8 Steps To Break In Soccer Cleats Fast

There’s nothing more exciting than getting a new pair of cleats, and if you’re like me, you probably want to take them straight to the field. However, like all shoes, you’ll need to break your soccer cleats in before they’re comfortable enough to wear. 

Here’s how to break in soccer cleats: 

  1. Start with the right size cleats.
  2. Wear a pair of soccer socks.
  3. Use some old or custom insoles.
  4. Use petroleum jelly to reduce friction.
  5. Start with the laces loosely tied.
  6. Wear your cleats for three consecutive days.
  7. Try the frozen water trick for tight cleats.
  8. Patiently wait a few days.

So, let’s discuss the proper way to break in brand new soccer cleats.

I’ll share some pro tips with you along the way to help you care for your cleats and help you avoid blisters long-term.

Here’s how to easily break your cleats in and hit the field in no time. 

1. Start with the Correct Size Cleats

If you get the wrong size of soccer cleats, you’ll have difficulty breaking them in, and they may never become comfortable enough to wear.

Always check the sizing twice before dropping the money on a new pair, or get some that you can return. 

Putting on your cleats before you purchase them is always the best way to ensure that you’ll be comfortable in your shoes while you’re on the field.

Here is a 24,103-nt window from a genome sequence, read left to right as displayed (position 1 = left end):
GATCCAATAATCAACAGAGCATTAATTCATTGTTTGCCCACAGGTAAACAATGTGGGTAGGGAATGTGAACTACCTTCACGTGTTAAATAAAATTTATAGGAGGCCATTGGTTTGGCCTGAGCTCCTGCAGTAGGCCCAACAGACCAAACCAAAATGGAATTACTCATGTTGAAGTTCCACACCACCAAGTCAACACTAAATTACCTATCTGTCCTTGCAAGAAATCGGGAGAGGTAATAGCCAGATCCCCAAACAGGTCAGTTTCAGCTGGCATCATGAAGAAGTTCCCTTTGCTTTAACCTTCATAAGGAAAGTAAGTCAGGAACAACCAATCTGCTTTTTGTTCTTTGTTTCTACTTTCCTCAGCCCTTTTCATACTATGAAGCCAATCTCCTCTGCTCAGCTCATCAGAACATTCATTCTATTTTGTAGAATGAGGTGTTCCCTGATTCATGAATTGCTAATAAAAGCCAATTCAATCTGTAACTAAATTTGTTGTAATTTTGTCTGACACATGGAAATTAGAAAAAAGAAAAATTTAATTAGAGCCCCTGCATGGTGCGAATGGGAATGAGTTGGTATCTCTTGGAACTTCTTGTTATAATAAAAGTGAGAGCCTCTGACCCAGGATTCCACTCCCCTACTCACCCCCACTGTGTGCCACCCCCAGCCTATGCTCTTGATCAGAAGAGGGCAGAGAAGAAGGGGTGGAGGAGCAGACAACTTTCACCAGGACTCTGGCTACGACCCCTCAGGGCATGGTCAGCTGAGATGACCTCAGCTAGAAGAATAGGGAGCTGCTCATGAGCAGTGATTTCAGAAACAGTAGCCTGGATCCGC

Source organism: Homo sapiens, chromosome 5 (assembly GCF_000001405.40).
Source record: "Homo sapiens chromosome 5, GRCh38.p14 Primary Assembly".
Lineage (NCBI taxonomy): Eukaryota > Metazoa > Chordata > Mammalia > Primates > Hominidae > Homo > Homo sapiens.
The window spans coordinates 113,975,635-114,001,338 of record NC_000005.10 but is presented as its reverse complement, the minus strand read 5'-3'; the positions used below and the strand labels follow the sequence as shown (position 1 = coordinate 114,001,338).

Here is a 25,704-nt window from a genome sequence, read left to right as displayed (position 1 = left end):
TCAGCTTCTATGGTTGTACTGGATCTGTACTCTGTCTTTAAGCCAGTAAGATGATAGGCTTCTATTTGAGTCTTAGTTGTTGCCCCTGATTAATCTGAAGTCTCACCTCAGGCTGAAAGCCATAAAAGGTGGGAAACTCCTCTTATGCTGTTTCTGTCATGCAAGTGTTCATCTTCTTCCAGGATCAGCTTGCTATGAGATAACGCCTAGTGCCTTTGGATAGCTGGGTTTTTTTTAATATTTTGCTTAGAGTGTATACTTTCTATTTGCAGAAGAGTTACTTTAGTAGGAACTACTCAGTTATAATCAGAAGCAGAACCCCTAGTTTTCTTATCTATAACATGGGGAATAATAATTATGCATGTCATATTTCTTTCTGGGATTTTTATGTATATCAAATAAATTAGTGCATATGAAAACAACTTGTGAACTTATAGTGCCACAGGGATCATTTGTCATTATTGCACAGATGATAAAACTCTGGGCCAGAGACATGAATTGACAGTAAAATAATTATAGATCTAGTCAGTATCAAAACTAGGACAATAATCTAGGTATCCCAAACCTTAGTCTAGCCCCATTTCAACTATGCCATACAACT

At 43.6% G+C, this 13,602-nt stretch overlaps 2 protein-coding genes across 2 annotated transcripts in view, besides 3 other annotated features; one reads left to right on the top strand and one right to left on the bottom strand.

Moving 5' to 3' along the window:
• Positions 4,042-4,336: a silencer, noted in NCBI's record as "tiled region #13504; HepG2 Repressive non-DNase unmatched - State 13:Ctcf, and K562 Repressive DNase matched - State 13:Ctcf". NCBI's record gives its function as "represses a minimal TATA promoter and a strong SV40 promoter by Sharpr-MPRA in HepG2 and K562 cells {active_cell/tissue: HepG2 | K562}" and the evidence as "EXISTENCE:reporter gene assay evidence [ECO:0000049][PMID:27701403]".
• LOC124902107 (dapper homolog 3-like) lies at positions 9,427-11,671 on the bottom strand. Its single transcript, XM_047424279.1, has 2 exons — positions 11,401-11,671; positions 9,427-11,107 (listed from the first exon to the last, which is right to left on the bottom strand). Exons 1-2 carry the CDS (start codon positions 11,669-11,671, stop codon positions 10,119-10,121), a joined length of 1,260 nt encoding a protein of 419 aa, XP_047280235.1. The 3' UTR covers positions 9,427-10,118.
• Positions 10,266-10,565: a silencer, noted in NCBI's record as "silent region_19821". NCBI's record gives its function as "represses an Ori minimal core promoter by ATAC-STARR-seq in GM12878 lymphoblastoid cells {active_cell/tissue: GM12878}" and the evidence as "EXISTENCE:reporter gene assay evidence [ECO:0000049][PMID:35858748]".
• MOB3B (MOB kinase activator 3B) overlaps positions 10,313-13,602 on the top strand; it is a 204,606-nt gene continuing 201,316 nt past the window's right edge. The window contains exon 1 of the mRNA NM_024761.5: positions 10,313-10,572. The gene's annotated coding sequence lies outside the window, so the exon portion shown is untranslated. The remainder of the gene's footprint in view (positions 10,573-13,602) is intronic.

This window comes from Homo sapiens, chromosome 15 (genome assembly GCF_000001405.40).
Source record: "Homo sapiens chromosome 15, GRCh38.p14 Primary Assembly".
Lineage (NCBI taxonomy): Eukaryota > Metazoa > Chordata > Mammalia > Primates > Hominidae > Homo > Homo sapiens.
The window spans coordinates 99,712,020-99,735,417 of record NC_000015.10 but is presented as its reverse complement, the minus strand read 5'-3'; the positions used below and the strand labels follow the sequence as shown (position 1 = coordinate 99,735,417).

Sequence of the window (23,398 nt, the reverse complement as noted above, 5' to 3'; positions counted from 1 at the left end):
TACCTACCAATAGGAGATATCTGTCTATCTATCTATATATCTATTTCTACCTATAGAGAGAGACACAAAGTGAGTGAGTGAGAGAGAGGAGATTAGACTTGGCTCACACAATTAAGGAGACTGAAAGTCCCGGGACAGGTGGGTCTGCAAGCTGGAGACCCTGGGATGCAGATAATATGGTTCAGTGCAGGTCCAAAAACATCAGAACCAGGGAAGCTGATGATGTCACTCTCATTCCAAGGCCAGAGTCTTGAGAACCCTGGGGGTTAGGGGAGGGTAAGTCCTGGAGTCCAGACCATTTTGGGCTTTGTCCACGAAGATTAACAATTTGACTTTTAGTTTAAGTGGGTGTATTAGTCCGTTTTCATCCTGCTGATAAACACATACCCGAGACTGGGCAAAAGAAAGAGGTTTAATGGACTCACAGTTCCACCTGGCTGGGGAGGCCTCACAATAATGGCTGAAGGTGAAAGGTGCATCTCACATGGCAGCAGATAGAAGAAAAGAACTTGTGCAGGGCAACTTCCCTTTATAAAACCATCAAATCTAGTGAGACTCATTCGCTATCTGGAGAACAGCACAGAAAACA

When trying them on, be sure to wear the soccer socks that you usually wear with your cleats since the thickness of your socks could add width or an extra half-size to your foot. 

If you want to hunt for bargains online, you may want to consider going to an athletic store to try on the cleats before you purchase them. 

While you’re at the store, you can ask a salesperson to size your feet and help you find the right fit.

Be sure to try on many different pairs of cleats, then once you find the most comfortable option, write down the shoe size, the width, and the model. 

Then, you can go home and get discount prices online, or you can purchase them in-store.

Regardless, getting cleats that fit your feet comfortably will make all the difference in the break-in process.

Have a look at my guide on How to Choose the Perfect Soccer Cleats (in 4 Simple Steps) for more information on this topic.

2. Wear a Pair of Soccer Socks

You should also wear a pair of soccer socks when you break in your soccer cleats, and if you want the most comfort, go with a couple of grip socks

Soccer socks are thicker and taller than most other types, and they can keep your feet protected from discomfort and chafing.

socks over soccer shin guard
Soccer Socks